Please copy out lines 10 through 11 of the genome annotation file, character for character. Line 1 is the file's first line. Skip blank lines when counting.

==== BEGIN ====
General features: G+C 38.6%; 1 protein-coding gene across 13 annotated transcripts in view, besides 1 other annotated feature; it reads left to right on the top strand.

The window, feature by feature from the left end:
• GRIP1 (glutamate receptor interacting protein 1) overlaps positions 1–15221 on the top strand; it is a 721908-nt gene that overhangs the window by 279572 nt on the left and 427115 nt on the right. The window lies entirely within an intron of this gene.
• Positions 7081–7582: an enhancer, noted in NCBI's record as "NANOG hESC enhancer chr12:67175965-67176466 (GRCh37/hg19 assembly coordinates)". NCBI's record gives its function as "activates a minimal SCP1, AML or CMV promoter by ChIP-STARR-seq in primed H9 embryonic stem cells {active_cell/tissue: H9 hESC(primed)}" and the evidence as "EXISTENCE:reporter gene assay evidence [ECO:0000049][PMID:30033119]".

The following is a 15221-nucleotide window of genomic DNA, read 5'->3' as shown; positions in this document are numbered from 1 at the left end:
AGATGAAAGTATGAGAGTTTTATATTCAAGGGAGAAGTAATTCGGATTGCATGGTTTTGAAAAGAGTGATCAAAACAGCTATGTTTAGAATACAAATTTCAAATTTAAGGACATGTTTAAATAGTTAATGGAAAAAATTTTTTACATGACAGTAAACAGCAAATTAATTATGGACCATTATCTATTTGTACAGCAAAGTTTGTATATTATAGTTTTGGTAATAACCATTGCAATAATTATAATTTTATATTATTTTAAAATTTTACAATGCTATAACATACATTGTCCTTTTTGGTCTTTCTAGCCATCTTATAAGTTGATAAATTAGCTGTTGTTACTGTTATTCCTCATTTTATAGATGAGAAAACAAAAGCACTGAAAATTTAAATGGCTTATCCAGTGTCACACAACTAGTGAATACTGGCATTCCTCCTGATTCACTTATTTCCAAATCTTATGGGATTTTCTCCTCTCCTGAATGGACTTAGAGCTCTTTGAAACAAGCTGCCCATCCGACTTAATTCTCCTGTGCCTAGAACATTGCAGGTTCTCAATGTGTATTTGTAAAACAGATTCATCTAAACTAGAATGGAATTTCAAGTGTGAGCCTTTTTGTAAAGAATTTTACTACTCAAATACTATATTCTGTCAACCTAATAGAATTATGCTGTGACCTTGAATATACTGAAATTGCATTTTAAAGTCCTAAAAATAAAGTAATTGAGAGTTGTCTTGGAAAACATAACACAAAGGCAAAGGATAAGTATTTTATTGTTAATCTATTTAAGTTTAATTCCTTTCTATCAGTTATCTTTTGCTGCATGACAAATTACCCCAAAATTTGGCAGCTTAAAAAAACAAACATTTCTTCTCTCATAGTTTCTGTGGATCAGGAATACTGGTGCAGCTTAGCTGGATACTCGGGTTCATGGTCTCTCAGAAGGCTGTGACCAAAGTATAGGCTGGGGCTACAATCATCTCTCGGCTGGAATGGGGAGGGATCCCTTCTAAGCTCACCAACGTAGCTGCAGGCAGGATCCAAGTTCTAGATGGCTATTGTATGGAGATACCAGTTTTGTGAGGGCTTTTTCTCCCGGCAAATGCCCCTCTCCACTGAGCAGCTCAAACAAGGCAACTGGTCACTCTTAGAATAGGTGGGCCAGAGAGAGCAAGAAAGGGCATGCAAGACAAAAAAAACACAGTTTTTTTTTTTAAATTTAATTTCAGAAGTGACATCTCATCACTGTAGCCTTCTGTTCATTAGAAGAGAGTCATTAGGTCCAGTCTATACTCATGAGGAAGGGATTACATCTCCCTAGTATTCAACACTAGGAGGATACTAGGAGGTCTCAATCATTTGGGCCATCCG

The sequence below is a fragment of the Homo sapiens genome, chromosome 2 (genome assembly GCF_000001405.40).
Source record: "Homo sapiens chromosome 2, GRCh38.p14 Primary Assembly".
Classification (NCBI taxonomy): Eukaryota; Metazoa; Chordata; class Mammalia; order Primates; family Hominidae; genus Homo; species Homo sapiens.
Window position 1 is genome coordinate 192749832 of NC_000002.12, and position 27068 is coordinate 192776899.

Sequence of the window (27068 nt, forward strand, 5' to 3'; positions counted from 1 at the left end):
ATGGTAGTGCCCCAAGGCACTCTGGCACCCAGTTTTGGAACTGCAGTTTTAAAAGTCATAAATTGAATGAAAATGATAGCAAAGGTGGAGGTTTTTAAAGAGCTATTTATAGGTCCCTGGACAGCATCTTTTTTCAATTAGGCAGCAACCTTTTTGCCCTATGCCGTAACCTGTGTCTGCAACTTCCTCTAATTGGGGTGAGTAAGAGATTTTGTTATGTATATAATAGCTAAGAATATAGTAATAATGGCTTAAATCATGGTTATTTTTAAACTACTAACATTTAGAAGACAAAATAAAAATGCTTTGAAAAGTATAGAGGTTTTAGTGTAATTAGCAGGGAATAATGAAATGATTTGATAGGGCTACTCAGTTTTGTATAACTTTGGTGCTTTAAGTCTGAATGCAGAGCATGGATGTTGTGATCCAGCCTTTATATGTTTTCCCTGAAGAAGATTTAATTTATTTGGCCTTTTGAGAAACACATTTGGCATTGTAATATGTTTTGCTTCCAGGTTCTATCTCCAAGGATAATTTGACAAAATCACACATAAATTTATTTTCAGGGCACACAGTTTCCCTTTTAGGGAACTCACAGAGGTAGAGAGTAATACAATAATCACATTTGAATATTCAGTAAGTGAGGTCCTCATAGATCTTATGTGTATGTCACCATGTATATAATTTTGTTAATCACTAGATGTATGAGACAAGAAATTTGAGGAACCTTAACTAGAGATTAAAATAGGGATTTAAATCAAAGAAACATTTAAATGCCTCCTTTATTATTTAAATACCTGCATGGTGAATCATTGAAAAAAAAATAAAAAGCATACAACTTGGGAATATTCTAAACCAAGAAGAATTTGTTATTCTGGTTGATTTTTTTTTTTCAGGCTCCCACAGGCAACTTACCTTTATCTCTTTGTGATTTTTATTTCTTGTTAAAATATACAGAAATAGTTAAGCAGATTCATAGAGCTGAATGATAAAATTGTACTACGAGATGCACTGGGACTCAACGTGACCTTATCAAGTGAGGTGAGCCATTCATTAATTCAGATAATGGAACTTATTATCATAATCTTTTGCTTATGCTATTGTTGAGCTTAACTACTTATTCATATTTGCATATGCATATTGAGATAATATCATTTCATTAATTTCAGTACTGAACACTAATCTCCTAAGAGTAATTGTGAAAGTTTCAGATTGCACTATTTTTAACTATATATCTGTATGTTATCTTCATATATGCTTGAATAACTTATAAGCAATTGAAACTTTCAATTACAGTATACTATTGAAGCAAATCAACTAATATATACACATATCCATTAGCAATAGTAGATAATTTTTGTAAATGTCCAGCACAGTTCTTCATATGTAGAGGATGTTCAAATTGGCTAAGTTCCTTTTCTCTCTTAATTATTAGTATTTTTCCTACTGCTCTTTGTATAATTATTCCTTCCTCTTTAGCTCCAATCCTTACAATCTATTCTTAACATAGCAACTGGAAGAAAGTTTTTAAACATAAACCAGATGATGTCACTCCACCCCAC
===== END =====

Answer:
Window position 1 is genome coordinate 192749832 of NC_000002.12, and position 27068 is coordinate 192776899.

Sequence of the window (27068 nt, forward strand, 5' to 3'; positions counted from 1 at the left end):